Massachusetts enacts biosimilars legislation

ARLINGTON, Va. — Massachusetts Governor Deval Patrick on Tuesday enacted biosimilars legislation updating Massachusetts’s pharmacy law and paving the way for the substitution of biosimilars deemed "interchangeable" by the Food and Drug Administration. The governor took such action after passage of HB 3724 in both chambers of the General Court of the Commonwealth of Massachusetts.  

“As a physician, I applaud the governor and the legislature for taking action to maintain the careful checks and balances needed in administering biologics,” said Richard Dolinar, chairman of the Alliance for Safe Biologic Medicines. “Unlike chemical drugs, biologics are complex medicines treating complicated conditions. For that reason, regulations are needed to ensure doctors have a complete knowledge of what medicines are administered to their patients. I feel confident that this new law strikes the right balance in maintaining the safety and efficacy of biologic products, while advancing more treatment options to patients.”  

Biosimilars, or copies that are similar to but not exact versions of the original biologic, are expected to be approved by the FDA as early as 2015.  

While the FDA will deem whether a biologic drug is approved and "interchangeable," it is up to the states to decide whether one product may be substituted at the pharmacy level in place of the original biologic prescribed. This new law allows pharmacists to substitute a biosimilar for a brand biologic once the biosimilar is deemed to be "interchangeable." The pharmacists would be required to communicate that a substitution has occurred both to the patient, as well as the prescribing physician.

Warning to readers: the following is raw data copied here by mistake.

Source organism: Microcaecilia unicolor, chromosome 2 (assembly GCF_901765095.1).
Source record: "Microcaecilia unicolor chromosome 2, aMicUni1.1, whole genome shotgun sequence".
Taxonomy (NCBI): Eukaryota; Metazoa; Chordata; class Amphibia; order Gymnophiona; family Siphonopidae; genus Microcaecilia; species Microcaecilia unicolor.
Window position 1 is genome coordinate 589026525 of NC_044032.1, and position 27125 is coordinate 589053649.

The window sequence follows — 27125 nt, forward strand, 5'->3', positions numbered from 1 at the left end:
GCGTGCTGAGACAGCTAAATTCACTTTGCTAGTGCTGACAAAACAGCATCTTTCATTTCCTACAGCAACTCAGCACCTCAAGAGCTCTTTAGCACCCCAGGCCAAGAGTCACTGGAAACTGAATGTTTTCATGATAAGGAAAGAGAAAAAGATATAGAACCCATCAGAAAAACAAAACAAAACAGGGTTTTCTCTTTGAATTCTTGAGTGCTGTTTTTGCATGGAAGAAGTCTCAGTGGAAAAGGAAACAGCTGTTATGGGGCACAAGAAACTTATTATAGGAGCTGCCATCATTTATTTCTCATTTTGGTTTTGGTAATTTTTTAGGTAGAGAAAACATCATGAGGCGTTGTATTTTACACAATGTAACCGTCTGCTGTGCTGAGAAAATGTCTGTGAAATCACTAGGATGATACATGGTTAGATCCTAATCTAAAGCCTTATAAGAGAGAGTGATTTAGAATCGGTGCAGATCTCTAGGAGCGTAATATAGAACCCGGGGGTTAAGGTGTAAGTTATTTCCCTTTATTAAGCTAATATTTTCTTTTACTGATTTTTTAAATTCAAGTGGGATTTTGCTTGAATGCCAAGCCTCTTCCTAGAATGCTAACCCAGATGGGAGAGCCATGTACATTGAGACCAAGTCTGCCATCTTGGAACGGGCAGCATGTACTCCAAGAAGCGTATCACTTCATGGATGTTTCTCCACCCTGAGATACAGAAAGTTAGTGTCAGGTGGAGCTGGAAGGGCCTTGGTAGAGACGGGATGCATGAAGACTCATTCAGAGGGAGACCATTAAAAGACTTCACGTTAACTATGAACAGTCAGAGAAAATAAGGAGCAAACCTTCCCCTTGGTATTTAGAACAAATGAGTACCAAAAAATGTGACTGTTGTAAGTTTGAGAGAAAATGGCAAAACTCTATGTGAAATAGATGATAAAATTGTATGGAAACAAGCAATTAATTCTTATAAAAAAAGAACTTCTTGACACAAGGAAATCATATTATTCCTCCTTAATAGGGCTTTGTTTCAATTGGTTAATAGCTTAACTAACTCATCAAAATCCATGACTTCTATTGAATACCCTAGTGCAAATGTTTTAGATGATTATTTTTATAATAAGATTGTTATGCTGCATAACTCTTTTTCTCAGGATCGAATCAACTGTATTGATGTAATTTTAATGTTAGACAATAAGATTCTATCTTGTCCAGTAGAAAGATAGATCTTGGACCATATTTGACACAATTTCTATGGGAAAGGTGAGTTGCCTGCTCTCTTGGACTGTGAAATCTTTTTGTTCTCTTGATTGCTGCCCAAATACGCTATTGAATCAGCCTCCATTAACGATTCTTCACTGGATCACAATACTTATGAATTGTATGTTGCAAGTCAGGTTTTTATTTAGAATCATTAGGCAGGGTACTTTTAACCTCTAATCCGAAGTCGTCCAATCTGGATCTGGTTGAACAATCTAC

Physicians also would maintain the right to prohibit substitutions from occurring if the prescriber instructs otherwise in writing. The pharmacy will be required to maintain a record of each substitution for a period of at least a year.  

Massachusetts is the third state this year to pass biosimilars legislation and pave the way for the substitution of biosimilars. “By ensuring that communication between physicians, pharmacists and patients remains a priority, we can monitor these complex therapies while providing the best quality and care,” Dolinar said.

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